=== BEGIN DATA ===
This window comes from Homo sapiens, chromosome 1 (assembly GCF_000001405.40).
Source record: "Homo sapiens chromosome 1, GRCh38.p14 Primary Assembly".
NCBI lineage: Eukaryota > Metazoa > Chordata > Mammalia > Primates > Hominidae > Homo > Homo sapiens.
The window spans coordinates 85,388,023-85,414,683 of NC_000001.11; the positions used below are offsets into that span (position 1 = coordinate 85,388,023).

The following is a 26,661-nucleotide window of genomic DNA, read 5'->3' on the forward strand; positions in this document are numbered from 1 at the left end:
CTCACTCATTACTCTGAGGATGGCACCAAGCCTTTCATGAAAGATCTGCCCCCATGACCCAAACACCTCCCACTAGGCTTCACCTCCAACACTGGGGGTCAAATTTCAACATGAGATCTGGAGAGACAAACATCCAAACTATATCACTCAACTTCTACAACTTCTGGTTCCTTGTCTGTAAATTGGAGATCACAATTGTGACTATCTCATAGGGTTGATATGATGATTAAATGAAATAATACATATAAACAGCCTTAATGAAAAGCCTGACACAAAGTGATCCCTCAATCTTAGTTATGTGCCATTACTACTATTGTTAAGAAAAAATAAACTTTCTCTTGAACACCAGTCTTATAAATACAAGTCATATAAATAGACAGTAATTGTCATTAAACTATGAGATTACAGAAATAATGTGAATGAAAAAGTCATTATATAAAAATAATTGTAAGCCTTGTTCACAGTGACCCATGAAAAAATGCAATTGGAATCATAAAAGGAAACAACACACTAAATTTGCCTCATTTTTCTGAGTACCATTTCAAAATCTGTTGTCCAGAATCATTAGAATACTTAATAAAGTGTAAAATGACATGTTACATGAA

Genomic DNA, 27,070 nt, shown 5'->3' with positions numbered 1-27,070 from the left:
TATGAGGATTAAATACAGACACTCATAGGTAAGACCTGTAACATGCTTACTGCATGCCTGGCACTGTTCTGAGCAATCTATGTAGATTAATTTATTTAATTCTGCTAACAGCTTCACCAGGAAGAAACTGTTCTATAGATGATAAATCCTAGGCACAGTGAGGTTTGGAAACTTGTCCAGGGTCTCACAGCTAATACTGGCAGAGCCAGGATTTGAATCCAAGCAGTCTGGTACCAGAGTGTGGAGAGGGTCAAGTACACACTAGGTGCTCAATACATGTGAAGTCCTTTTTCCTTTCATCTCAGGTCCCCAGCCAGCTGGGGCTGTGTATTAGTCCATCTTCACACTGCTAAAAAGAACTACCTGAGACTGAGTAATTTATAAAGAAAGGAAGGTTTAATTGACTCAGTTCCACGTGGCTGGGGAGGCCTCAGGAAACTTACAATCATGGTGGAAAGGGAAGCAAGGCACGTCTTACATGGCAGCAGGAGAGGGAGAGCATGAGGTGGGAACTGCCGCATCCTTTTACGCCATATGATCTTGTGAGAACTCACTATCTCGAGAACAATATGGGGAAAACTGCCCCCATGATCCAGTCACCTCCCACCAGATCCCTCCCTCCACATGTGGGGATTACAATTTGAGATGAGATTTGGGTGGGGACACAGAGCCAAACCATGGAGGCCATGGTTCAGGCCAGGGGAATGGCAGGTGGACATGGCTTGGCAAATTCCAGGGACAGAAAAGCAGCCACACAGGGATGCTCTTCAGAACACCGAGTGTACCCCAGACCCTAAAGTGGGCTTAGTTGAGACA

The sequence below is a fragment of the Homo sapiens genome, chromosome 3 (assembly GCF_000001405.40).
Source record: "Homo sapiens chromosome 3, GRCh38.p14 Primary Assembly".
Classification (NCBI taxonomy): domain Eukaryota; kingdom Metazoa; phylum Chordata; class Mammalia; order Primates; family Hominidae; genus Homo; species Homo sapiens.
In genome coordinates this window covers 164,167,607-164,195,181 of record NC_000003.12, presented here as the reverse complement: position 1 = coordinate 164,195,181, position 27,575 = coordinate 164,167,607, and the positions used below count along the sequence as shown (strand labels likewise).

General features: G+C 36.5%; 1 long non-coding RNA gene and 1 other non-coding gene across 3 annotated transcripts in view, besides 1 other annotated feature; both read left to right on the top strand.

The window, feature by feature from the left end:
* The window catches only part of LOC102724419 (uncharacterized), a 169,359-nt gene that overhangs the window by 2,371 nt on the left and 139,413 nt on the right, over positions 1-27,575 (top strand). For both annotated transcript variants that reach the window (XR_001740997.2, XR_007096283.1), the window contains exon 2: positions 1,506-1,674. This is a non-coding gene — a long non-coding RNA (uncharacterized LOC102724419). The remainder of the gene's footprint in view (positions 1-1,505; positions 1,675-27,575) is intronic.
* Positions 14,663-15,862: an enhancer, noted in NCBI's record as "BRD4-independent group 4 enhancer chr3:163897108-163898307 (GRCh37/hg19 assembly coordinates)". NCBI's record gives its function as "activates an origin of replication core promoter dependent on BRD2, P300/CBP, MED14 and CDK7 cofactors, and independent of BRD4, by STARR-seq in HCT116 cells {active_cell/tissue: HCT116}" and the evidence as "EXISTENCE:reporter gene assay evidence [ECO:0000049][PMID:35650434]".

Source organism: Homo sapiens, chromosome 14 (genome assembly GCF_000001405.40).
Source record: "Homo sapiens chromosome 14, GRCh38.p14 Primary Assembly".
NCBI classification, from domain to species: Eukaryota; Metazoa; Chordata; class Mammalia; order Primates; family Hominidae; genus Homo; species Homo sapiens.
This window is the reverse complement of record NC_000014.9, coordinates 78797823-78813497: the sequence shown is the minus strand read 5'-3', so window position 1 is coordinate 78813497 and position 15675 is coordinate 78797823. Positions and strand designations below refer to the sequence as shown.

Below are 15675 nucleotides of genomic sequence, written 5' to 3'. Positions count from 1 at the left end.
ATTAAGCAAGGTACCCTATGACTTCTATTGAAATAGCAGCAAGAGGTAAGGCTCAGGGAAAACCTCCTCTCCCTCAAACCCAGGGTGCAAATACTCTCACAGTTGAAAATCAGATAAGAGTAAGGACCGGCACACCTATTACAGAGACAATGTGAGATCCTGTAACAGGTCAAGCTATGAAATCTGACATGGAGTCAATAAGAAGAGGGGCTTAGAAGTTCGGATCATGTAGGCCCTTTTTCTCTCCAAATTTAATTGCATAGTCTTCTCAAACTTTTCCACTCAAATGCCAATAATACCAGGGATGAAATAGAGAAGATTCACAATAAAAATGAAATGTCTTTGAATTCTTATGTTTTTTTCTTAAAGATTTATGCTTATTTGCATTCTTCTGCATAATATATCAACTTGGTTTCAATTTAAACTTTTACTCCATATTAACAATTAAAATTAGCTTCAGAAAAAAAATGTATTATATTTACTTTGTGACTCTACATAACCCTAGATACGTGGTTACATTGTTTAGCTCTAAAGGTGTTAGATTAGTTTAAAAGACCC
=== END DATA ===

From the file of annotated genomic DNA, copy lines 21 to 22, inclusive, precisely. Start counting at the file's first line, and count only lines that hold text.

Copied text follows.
Below are 15675 nucleotides of genomic sequence, written 5' to 3'. Positions count from 1 at the left end.
ATTAAGCAAGGTACCCTATGACTTCTATTGAAATAGCAGCAAGAGGTAAGGCTCAGGGAAAACCTCCTCTCCCTCAAACCCAGGGTGCAAATACTCTCACAGTTGAAAATCAGATAAGAGTAAGGACCGGCACACCTATTACAGAGACAATGTGAGATCCTGTAACAGGTCAAGCTATGAAATCTGACATGGAGTCAATAAGAAGAGGGGCTTAGAAGTTCGGATCATGTAGGCCCTTTTTCTCTCCAAATTTAATTGCATAGTCTTCTCAAACTTTTCCACTCAAATGCCAATAATACCAGGGATGAAATAGAGAAGATTCACAATAAAAATGAAATGTCTTTGAATTCTTATGTTTTTTTCTTAAAGATTTATGCTTATTTGCATTCTTCTGCATAATATATCAACTTGGTTTCAATTTAAACTTTTACTCCATATTAACAATTAAAATTAGCTTCAGAAAAAAAATGTATTATATTTACTTTGTGACTCTACATAACCCTAGATACGTGGTTACATTGTTTAGCTCTAAAGGTGTTAGATTAGTTTAAAAGACCC